Energy Efficiency

Meter showing chilled water supply to buildings.
Central Plant with large utility pipes in green and medium and light blue.
Central Plant large utility pipes in light and medium green, light and medium blue.

Energy-Saving Capabilities

At the Beaverton Central Plant (BCP) energy efficiency is accomplished by aggregating loads; managing real-time information; utilizing high-quality, flexible equipment; and employing a sophisticated operating approach. The system evaluates the real-time data, projects the future need, and provides delivery of just the right amount of heating or cooling from the most economical source.

Load Aggregation

By combining the heating and cooling demands from a number of buildings with different uses (such as office, retail, and residential), the plant is managed to take advantage of the diversity of schedules and needs. Since not all loads are on at the same time (i.e., residential loads are highest in early morning and evenings, office loads peak near midday) the overall size of the plant can be smaller. Further, the aggregation of loads means larger equipment, which is typically more efficient (economy of scale) and cheaper per unit output. Finally, the aggregation of the equipment makes for more efficient operation and maintenance.


The first stage of cooling uses fans that bring in the air outside and uses little energy. This is often referred to as an economizer cycle. Being located in a maritime climate has real advantages, as during nearly two-thirds of the year we can utilize outside air for space cooling. The second stage of cooling - especially for data rooms that run warm and need constant cooling - is through the use of the cooling towers, often referred to as a water-side economizer. The only energy use is limited to pumps and fans to operate the tower loop, which acts like a large swamp cooler. The third stage of cooling brings in the chiller for mechanical cooling, which is the most energy-intensive. However, by using variable drives on all components of the system, even this source is highly efficient.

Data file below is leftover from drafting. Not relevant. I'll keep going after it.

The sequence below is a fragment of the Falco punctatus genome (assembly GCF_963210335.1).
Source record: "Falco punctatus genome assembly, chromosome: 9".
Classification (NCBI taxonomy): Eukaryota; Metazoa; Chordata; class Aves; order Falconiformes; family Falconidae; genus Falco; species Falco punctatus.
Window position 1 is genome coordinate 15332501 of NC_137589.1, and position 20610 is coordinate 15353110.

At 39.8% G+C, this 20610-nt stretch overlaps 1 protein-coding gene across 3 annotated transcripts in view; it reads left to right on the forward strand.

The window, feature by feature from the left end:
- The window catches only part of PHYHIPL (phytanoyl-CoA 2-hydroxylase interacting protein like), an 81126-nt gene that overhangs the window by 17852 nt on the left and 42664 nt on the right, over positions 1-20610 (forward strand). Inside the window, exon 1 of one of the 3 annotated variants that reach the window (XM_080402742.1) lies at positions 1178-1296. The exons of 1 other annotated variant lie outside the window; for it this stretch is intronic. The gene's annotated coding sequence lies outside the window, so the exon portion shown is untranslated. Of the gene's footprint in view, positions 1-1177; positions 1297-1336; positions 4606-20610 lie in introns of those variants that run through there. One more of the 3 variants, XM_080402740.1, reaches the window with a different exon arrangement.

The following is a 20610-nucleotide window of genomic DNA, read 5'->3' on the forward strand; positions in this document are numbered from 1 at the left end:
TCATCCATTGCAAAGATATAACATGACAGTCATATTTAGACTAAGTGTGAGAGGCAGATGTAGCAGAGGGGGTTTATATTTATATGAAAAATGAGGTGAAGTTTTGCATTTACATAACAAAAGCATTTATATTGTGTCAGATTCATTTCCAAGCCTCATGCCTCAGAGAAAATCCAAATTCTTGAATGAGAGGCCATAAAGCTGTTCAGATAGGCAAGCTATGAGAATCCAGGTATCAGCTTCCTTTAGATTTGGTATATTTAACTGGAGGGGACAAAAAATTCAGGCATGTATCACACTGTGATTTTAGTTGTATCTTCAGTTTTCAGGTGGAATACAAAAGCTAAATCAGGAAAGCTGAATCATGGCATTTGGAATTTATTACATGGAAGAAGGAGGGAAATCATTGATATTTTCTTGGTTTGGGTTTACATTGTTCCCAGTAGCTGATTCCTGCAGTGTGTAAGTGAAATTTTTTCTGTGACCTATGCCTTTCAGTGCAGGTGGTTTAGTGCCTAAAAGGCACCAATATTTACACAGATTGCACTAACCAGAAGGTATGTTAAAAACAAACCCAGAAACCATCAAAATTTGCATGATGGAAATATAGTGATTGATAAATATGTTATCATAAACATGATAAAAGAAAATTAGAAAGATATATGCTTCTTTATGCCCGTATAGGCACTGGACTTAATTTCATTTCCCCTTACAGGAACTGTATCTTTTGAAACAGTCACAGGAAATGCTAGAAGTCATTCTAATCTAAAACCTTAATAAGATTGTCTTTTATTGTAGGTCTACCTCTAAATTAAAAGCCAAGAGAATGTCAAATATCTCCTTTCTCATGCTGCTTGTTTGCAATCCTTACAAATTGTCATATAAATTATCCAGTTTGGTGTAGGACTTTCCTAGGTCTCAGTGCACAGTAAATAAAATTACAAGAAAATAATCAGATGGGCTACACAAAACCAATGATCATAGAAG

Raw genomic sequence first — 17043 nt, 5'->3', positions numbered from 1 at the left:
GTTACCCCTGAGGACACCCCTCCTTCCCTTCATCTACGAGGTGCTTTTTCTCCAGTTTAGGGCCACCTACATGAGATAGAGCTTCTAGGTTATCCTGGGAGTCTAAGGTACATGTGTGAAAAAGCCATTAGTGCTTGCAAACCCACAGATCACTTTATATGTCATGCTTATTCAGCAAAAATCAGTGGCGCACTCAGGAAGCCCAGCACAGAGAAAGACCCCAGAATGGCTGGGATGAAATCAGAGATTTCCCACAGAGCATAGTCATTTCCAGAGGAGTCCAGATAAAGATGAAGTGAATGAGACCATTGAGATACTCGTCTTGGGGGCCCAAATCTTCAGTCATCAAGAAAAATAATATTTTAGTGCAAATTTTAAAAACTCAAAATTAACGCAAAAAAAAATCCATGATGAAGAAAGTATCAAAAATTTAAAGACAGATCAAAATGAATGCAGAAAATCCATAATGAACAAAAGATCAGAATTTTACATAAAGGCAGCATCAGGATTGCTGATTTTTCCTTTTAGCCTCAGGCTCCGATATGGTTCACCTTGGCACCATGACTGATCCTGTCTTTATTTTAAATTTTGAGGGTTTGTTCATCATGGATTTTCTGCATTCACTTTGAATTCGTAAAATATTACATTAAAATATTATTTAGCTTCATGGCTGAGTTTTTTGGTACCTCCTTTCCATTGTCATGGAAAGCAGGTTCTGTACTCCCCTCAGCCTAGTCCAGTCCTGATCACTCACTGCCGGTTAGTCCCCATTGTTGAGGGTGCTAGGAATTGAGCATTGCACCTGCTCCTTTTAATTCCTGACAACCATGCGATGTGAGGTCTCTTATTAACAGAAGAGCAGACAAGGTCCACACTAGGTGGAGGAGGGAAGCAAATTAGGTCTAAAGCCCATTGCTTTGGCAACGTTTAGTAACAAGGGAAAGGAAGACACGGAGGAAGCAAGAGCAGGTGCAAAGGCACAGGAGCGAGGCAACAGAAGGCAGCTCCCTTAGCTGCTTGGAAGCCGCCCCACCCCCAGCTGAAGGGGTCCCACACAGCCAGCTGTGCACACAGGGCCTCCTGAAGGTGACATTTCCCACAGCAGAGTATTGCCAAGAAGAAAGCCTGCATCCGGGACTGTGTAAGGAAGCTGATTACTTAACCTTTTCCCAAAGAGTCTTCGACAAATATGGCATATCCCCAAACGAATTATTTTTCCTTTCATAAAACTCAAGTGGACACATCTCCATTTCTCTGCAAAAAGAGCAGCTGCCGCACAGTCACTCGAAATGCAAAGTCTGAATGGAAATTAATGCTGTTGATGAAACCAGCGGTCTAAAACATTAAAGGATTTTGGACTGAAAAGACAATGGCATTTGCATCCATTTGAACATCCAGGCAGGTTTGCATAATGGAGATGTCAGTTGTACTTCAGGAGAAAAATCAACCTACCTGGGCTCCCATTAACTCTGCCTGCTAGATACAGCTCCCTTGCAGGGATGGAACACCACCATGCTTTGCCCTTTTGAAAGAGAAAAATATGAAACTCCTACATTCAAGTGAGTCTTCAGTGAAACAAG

The first stage of heating begins with recovered heat from the internal gains (people and equipment) through recirculation of a portion of the air. The second stage comes from very high-efficiency boilers (95% efficient), which are called condensing boilers. There is a one million metric British thermal unit (one mmBTU) in the Central Plant and a two mmBTU unit in the mechanical room of the Health Club Building. The third stage is the high efficiency (85% efficient) conventional seven mmBTU boiler. Like the cooling system, the heating system uses variable drives on all pumps and fans to ensure high-system efficiencies.